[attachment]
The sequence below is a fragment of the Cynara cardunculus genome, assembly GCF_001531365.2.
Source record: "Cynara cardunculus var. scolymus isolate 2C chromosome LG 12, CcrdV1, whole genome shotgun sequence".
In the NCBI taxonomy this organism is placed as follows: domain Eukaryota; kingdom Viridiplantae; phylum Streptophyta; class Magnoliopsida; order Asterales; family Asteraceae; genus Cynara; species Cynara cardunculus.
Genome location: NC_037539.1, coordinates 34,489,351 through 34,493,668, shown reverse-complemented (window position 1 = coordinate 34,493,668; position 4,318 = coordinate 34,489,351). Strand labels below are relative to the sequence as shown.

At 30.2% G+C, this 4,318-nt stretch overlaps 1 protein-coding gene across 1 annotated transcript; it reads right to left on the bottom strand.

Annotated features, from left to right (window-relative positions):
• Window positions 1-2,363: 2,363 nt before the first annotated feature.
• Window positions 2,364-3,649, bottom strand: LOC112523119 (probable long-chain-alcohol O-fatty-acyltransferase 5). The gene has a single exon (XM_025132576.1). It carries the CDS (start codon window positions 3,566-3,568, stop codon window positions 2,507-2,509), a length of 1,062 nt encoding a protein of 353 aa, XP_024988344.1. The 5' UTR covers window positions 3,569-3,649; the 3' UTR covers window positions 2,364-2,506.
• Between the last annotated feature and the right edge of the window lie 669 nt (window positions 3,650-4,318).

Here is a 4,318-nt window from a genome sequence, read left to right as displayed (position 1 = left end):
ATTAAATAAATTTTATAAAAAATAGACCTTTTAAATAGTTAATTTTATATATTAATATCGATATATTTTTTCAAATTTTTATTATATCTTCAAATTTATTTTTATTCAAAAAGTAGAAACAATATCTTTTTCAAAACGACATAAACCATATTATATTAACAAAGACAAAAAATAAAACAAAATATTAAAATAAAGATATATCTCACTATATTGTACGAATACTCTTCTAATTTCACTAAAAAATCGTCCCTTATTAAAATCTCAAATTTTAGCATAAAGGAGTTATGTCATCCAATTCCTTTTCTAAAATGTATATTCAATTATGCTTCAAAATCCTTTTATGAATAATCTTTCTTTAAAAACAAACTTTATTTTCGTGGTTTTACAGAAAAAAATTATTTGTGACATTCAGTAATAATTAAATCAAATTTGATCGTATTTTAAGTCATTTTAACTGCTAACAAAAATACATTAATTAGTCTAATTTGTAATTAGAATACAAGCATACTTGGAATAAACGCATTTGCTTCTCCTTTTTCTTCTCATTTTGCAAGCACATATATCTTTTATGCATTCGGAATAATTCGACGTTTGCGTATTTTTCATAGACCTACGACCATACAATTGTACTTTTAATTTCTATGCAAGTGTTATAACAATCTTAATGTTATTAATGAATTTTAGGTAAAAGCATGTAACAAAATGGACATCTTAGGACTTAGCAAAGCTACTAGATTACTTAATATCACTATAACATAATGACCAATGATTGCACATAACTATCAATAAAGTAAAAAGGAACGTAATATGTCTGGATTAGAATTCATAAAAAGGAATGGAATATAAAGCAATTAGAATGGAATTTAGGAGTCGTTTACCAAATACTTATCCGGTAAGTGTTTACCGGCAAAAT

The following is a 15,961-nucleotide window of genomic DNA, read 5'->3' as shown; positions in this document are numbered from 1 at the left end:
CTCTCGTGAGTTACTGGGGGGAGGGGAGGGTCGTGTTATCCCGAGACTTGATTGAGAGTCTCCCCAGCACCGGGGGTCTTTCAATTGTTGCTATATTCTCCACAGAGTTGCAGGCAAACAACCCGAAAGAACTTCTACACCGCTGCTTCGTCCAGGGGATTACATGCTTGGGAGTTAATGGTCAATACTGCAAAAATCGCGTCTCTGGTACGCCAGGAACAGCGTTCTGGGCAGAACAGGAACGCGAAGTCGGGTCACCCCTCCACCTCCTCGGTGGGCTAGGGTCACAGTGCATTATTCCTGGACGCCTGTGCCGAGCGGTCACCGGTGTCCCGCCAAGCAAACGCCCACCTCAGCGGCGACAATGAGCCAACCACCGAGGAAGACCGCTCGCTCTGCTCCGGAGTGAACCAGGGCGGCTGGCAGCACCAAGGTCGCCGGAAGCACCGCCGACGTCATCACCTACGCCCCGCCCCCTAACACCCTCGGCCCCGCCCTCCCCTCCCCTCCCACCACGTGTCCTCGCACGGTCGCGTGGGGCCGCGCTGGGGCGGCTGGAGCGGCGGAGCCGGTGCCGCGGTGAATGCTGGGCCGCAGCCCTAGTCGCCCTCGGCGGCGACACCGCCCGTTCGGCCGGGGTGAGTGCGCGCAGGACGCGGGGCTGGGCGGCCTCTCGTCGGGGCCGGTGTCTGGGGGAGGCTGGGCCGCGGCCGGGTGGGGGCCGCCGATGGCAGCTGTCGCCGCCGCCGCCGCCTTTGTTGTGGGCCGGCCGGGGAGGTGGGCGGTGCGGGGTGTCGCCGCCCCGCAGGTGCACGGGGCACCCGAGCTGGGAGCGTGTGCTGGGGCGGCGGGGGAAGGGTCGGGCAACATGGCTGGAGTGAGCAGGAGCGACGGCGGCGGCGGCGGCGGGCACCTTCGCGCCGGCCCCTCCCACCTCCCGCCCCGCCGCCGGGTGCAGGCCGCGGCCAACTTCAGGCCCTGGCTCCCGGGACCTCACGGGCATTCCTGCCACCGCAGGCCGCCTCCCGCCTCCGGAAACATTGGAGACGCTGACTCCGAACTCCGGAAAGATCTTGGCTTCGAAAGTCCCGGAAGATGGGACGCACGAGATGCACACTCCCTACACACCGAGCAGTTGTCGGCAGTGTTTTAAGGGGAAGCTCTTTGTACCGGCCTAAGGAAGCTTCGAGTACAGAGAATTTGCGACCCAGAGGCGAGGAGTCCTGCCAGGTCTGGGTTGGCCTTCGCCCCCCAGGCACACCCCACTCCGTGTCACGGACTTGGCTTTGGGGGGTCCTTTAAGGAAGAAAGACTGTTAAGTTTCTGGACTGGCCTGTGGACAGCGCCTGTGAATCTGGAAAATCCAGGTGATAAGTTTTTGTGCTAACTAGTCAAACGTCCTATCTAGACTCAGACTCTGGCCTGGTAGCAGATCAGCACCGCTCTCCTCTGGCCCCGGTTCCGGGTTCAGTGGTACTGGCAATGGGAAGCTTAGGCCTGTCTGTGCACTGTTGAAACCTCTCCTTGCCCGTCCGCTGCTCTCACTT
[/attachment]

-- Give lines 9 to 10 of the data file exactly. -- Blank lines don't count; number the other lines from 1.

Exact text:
• Between the last annotated feature and the right edge of the window lie 669 nt (window positions 3,650-4,318).

Here is a 4,318-nt window from a genome sequence, read left to right as displayed (position 1 = left end):